The car stopped in front of his house; the officer parked and stepped out, ready to head through the fresh snow to the front door. 

                Jackson holstered his Glock and went out to meet the deputy.

                “Hey, there!” the man called. “I’m Deputy Sheriff Marlin O’Boyle. “The Newton family told me you’d be out here. G-man, right?” the deputy asked in a friendly way.

                 Jackson nodded with a smile, offering the man his hand. “Special Supervising Agent Jackson Crow,” he

said, “But right now, just a man getting away on a holiday with his wife. Is there a problem out there? I was rather hoping for some peace and tranquility.”

                “We’re all about peace and tranquility,” O’Boyle assured him. “No, honestly, this is as good a place as you’re ever going to find. Close enough to Richmond and D.C. for people to be diverse and all respectful of one another, far enough away so that community matters and everyone looks out for one another. Our biggest crime in the last few years was some sabotage at the graveyard outside the church; someone decided to dress up the funerary angels and all with top hats and coats—local teens, they just thought it would be cool.”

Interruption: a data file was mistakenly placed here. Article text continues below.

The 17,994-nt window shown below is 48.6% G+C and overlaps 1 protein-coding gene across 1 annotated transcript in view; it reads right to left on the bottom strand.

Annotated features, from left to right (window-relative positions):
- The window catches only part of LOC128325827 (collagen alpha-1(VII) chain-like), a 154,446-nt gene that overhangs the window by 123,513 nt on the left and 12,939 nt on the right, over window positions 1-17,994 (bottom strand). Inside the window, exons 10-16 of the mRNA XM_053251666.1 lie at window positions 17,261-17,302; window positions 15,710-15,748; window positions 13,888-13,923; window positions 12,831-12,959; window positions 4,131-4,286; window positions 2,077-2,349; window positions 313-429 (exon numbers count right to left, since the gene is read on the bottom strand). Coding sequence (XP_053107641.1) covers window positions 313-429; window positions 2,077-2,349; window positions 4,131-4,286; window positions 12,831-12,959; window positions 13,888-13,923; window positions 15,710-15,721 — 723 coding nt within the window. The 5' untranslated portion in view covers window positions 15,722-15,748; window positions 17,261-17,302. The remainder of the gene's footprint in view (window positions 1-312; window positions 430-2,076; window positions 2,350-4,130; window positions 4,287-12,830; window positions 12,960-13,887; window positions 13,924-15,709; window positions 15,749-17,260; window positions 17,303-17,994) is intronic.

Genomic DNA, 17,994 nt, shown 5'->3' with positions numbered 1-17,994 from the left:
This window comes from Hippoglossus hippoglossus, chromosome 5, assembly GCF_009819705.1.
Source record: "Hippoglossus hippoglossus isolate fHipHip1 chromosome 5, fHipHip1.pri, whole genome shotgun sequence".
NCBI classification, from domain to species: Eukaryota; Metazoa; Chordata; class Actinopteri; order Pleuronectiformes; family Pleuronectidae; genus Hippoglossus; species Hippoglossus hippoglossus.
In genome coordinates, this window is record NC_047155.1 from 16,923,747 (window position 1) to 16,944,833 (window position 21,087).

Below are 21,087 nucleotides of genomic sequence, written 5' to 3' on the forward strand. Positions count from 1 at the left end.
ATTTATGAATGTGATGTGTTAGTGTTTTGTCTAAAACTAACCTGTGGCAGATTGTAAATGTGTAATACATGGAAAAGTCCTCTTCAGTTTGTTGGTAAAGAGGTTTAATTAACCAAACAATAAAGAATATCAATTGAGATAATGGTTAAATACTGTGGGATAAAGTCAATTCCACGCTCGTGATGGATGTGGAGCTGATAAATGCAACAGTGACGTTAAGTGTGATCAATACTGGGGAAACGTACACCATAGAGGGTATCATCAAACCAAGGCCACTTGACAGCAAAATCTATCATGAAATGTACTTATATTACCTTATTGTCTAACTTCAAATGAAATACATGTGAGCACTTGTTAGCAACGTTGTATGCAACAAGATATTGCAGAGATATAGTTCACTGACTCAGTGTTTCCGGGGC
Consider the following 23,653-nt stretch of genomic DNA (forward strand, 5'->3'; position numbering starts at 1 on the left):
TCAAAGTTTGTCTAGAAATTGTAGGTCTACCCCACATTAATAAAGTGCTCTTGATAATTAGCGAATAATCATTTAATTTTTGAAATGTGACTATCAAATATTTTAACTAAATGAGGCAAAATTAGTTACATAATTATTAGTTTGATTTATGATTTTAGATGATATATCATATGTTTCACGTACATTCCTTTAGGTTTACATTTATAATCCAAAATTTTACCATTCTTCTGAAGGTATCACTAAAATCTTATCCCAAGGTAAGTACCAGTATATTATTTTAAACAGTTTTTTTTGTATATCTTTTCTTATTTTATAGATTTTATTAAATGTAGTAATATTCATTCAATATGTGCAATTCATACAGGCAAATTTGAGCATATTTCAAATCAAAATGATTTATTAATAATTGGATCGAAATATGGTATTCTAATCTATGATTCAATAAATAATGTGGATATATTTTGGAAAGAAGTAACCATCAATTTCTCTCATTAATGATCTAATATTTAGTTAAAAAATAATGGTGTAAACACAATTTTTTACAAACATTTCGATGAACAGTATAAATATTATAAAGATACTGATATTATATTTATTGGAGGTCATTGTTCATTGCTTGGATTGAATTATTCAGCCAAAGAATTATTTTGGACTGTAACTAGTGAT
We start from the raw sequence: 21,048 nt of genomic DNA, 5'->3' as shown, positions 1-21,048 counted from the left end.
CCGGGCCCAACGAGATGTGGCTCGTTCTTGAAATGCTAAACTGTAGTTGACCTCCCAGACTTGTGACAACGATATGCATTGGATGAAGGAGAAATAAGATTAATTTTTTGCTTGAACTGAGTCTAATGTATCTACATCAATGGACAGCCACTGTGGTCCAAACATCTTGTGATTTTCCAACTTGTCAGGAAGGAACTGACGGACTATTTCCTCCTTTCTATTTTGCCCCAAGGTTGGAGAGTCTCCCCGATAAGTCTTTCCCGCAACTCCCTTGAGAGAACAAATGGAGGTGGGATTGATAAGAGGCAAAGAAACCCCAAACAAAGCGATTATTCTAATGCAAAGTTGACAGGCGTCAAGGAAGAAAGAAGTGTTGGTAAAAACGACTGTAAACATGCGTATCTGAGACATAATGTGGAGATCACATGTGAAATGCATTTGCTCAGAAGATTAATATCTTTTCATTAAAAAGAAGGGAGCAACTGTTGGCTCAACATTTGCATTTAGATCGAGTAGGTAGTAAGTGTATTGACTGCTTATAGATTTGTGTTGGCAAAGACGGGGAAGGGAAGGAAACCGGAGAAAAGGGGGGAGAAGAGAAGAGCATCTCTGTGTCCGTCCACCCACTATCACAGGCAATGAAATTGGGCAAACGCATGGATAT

“Nice to hear the biggest crime comes by way of well-dressed statues,” Jackson said. 

                “Ah, we have the occasional bar fight, too. And little problems. Hey, I hear you’re buying the place.” 


                “We’re trying it out for Christmas; we’ll have to have a caretaker on it, but . . . I saw it years ago, and

I’m hoping my wife will fall in love with it the same way I did,” Jackson told him.